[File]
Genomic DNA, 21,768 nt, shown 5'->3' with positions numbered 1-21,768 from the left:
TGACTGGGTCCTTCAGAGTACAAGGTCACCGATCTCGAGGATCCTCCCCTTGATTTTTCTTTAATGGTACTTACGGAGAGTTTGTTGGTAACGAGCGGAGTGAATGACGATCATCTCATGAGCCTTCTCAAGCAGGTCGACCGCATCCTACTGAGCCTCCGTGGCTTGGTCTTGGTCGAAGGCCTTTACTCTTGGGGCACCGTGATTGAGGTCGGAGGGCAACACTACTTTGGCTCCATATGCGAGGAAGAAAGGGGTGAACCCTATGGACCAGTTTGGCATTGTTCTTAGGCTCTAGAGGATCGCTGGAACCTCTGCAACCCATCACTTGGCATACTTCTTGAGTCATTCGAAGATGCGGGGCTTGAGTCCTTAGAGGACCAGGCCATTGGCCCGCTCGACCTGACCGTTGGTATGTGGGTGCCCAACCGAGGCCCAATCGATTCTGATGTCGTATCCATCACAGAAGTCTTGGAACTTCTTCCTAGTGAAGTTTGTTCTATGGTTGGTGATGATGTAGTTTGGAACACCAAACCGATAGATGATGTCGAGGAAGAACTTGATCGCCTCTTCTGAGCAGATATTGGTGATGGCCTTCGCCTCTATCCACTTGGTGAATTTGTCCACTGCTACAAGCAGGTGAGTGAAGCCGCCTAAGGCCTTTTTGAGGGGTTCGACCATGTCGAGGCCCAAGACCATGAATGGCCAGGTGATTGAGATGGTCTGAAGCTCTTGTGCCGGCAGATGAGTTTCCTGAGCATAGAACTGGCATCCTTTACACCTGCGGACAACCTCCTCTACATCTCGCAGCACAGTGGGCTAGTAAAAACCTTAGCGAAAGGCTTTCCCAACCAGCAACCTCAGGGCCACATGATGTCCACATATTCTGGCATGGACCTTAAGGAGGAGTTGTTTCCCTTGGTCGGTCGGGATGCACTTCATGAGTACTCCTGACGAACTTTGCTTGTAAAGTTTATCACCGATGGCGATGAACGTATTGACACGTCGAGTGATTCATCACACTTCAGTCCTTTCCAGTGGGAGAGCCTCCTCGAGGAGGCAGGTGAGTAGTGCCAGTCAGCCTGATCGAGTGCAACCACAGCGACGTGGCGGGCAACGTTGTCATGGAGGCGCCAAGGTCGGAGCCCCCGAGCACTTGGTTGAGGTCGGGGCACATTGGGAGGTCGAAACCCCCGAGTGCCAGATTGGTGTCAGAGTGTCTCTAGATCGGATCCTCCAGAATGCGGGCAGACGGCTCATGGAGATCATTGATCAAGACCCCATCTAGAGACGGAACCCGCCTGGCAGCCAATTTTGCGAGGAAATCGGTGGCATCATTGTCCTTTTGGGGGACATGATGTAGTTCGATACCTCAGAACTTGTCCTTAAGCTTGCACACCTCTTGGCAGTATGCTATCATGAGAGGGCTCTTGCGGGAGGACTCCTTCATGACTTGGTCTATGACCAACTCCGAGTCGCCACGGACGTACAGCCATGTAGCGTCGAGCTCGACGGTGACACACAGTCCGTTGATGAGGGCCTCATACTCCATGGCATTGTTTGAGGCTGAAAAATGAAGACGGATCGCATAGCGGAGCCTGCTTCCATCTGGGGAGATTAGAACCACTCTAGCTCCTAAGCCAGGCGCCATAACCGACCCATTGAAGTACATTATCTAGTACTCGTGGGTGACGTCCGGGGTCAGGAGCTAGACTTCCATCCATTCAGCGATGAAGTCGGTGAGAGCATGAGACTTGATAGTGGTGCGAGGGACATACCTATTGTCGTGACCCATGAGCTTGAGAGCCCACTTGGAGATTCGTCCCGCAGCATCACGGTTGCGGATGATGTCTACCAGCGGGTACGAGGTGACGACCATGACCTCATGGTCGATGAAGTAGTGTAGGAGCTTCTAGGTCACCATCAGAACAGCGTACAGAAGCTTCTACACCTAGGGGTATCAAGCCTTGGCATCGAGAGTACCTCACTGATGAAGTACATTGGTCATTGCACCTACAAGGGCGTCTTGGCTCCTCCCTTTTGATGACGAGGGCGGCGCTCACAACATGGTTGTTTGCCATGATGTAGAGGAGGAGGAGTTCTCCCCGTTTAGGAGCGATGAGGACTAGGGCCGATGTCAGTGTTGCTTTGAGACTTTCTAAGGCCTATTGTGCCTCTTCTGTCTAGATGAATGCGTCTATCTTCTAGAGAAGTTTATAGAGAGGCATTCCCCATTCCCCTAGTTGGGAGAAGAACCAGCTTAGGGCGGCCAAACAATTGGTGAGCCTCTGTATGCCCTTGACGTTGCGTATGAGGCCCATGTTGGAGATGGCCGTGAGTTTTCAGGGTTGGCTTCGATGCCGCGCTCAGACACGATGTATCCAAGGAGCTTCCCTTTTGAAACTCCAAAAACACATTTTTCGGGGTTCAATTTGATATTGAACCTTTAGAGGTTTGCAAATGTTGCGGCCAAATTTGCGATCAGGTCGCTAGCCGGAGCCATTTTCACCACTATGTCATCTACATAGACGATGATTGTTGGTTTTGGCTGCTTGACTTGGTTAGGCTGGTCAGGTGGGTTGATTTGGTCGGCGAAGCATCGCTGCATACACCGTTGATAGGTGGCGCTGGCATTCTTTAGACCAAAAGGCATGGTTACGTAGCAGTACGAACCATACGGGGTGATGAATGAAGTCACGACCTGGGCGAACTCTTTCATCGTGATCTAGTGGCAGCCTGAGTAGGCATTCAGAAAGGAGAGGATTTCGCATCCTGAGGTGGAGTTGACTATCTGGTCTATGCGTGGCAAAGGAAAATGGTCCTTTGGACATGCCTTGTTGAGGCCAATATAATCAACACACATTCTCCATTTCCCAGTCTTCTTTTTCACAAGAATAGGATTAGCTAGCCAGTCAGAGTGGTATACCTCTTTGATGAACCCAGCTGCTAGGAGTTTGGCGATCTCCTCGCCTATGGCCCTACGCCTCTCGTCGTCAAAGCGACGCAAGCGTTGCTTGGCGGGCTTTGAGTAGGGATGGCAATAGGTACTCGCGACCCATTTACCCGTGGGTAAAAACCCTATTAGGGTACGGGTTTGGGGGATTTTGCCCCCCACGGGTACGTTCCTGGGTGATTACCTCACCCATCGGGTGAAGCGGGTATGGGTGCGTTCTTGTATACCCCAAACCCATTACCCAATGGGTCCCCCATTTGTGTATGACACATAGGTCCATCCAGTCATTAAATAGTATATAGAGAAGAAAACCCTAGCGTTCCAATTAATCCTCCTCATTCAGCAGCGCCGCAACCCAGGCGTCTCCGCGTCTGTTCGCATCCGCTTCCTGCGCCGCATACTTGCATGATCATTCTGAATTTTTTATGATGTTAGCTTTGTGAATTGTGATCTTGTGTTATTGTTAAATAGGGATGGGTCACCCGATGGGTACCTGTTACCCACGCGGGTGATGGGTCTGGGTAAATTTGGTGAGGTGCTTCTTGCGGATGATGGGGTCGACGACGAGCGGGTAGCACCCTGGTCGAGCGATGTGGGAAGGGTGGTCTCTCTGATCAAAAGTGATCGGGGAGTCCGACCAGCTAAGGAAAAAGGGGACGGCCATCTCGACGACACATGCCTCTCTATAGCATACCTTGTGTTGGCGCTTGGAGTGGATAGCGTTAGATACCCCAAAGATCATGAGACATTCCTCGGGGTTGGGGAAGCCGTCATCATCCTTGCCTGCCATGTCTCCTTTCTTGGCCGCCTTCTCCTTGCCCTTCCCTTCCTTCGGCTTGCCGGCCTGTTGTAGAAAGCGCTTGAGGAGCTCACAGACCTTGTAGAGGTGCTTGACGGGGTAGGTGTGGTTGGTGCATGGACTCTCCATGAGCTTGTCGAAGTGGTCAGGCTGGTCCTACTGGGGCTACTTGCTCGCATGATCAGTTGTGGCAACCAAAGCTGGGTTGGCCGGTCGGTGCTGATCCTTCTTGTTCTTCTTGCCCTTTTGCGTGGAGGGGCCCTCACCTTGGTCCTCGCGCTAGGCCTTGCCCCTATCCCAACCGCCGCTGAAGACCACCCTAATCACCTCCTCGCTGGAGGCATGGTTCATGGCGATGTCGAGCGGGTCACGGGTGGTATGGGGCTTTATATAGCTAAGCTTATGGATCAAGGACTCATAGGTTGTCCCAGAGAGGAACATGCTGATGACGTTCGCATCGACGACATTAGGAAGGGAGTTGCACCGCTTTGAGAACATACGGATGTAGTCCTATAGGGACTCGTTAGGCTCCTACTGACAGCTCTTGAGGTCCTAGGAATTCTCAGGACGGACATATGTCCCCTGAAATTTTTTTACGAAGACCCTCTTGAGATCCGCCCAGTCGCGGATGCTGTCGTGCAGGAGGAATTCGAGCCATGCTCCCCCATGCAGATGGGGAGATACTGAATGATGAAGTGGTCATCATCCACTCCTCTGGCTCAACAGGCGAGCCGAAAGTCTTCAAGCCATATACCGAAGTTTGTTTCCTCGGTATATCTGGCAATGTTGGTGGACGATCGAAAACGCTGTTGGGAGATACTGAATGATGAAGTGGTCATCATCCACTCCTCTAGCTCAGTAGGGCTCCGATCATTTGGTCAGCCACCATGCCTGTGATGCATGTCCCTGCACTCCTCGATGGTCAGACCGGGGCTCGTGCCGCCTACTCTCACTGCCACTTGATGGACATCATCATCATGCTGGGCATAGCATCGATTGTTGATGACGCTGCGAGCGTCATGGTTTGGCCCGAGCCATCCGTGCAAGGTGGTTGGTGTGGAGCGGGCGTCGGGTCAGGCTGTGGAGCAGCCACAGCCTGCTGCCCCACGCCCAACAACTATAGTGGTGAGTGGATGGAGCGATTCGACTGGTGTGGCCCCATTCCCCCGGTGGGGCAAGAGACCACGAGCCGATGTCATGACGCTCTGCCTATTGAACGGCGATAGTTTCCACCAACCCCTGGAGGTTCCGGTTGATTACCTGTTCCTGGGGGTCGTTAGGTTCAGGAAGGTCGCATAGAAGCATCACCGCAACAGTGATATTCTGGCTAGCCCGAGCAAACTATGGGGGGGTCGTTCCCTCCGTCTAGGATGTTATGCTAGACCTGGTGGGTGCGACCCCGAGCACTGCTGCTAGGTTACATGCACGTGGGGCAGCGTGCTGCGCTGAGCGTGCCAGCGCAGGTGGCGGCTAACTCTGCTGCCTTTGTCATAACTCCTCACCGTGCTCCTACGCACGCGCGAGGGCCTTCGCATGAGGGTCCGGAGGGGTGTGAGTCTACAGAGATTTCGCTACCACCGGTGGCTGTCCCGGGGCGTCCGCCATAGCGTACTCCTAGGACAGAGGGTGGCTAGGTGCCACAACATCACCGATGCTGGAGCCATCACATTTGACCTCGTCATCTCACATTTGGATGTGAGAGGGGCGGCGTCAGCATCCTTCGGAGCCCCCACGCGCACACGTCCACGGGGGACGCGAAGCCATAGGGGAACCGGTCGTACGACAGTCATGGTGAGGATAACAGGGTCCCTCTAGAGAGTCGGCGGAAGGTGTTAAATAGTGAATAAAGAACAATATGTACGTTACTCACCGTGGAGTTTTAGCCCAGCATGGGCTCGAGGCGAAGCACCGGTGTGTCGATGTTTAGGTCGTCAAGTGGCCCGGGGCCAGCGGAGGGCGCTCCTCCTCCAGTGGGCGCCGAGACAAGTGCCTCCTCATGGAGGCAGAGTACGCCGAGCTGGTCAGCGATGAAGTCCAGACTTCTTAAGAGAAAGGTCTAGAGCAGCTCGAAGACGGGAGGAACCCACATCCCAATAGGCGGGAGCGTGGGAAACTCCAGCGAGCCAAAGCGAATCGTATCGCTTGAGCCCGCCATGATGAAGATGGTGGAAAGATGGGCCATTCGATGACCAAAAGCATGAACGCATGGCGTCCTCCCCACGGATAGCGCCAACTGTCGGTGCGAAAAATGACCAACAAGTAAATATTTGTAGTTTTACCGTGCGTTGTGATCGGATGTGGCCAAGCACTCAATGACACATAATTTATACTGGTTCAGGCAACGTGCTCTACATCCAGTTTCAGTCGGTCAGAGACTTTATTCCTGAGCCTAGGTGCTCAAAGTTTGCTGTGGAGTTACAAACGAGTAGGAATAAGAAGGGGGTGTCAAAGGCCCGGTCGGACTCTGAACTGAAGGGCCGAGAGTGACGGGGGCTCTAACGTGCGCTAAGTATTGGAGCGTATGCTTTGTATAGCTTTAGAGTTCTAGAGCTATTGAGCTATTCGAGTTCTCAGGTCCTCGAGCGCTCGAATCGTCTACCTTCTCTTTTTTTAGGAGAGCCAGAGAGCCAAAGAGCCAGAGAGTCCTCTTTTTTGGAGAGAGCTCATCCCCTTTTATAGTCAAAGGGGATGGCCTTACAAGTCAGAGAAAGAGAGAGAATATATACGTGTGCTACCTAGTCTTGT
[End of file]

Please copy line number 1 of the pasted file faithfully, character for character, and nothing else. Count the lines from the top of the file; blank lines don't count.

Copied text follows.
Genomic DNA, 21,768 nt, shown 5'->3' with positions numbered 1-21,768 from the left: